I am pleased to announce that this work is currently on show at the KKNK (Klein Karoo National Arts Festival, in Oudtshoorn (South Africa) until the 11th of April. It is part of a fantastic group exhibition called “Princess in the Veld”, curated by Adele Adendorff.
I will post more about this specific group exhibition as soon as I can but in the mean time you can look at all the work and read more about each of the artists here
From the curator’s pen:
Opting for rubber tyres and coloured cotton thread, Hannalie Taute’s engaging artworks weave a feminine narrative that re-stages parochial views and prevailing stereotypes of local women through her careful selection of medium, content and treatment. Taute’s practice is largely inscribed by a feminist agenda which aims to break down essentialised notions of female identity and offers, instead, an alternative view of the roles women play in culture and society with particular reference to the South African milieu. Drawing her inspiration from cultural myths, fairy tales and social constructs that often frame women as demure, subservient, fragile beings, Taute’s pieces aim to dismantle delimiting notions of femininity through the use of irony and pun. Similarly, the format of Taute’s artworks also negotiate the traditional boundaries imposed between so-called high art and craft which furthermore conflates Western and non-Western notions of art.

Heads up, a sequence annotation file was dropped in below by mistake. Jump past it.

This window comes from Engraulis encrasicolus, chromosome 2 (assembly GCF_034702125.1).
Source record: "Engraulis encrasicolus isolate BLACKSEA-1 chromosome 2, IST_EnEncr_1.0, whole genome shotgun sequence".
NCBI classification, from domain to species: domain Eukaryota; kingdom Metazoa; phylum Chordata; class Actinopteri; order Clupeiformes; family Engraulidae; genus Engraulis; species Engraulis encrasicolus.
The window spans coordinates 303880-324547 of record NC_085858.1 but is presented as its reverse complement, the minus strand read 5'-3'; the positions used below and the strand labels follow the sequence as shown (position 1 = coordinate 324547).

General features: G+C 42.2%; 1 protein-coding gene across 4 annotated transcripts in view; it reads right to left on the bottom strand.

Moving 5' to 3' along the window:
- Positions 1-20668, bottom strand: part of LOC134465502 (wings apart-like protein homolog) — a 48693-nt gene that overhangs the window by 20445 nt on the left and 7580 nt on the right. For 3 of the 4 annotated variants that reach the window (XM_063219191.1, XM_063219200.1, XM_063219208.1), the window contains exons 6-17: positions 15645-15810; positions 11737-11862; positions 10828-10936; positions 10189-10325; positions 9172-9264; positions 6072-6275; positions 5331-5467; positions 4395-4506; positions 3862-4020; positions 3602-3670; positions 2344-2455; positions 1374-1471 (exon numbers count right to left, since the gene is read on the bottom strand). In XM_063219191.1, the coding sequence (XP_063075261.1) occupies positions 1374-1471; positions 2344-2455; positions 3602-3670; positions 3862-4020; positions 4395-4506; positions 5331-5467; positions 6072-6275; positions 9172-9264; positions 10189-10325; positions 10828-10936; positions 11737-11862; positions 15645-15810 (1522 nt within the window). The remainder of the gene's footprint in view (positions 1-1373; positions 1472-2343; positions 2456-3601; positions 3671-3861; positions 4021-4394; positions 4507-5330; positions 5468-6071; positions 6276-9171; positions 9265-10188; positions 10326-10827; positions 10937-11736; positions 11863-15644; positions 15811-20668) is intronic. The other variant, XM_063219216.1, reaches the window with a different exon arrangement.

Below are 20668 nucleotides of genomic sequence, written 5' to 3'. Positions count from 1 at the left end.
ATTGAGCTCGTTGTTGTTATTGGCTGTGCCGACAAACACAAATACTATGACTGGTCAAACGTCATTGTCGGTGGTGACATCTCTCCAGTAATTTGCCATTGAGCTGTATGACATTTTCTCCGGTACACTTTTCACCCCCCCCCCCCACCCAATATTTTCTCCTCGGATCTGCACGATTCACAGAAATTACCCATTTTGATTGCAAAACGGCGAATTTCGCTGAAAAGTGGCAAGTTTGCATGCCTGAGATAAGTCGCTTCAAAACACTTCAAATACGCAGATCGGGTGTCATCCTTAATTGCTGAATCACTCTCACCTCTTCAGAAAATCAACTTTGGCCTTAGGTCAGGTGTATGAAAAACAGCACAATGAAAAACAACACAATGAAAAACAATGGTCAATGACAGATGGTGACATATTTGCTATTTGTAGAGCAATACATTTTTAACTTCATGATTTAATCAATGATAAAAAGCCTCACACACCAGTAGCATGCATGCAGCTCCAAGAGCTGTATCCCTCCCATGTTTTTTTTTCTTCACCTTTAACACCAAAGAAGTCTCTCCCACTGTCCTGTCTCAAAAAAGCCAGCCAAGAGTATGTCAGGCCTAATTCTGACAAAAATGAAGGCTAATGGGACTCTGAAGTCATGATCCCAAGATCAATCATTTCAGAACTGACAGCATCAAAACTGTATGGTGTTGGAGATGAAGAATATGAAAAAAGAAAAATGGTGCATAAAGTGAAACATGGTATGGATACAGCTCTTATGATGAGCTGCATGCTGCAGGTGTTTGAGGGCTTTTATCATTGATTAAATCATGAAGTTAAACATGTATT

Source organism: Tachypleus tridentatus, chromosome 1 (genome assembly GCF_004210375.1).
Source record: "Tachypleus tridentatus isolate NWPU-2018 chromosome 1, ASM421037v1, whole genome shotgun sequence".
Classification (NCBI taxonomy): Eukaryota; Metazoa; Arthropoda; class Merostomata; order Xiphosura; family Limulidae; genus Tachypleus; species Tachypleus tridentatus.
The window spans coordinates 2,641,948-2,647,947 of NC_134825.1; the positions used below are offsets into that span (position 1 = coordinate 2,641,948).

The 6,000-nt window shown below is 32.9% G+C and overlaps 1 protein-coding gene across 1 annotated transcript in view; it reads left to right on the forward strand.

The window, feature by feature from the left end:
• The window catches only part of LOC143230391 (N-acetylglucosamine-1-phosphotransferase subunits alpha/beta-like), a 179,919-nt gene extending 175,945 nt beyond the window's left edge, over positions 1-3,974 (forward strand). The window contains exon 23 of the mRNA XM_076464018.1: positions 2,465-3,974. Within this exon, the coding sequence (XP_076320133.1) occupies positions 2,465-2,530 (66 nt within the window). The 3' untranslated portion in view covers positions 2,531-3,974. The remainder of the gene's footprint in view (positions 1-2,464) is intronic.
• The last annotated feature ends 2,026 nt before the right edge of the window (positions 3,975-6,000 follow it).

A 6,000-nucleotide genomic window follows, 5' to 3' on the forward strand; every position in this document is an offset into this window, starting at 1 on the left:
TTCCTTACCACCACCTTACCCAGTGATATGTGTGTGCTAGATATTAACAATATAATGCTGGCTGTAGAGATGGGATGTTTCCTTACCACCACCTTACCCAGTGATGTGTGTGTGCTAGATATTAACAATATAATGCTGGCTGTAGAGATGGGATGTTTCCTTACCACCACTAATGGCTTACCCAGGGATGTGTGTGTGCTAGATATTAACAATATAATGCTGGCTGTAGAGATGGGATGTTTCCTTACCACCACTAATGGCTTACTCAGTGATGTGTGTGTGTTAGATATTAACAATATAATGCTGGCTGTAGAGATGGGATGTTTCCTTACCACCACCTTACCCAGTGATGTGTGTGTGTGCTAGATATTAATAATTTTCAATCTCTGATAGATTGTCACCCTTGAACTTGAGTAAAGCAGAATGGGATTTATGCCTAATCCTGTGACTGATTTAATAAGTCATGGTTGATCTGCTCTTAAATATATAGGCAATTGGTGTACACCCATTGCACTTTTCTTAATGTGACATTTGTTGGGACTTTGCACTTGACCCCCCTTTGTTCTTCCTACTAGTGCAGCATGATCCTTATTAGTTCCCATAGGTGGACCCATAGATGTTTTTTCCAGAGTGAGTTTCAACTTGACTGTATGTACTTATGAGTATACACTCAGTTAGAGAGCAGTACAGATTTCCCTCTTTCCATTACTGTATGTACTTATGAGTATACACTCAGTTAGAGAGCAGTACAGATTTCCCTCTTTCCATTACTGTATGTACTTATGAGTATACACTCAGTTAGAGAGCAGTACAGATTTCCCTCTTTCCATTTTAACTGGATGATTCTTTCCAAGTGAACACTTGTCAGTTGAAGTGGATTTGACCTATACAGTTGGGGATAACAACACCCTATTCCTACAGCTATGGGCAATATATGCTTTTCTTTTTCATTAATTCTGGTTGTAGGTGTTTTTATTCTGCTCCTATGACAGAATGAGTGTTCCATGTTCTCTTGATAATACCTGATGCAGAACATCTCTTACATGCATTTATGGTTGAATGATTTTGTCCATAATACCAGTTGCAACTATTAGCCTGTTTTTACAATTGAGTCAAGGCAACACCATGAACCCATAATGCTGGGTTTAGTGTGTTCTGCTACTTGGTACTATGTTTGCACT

Taute’s incessant search for the regeneration and review of the female self is not merely explored thematically but also underscored, conceptually, through her unique selection of materials. The artist makes use of harsh, masculine associations evoked by the rubber tyres. This, juxtaposed alongside the labour-intensive and elaborate stitching of imagery and text, questions traditional associations of the domestic realm and so-called ‘women’s work’. The employment of the craft of embroidery, evident in The world at her fingertip (2015), situates Taute’s interpretation of female selves as simultaneously alluding to and resisting traditional notions of femininity. The artist’s often tongue-in-cheek approach subverts traditional notions of femininity and, instead, yields an interpretation of female identity that is liminal, empowered and engaging.
So if you are in the Oudthsoorn area, you are welcome to go and have a look. The exhibition is at the Prince Vincent building in Baron van Rheede street, Oudtshoorn.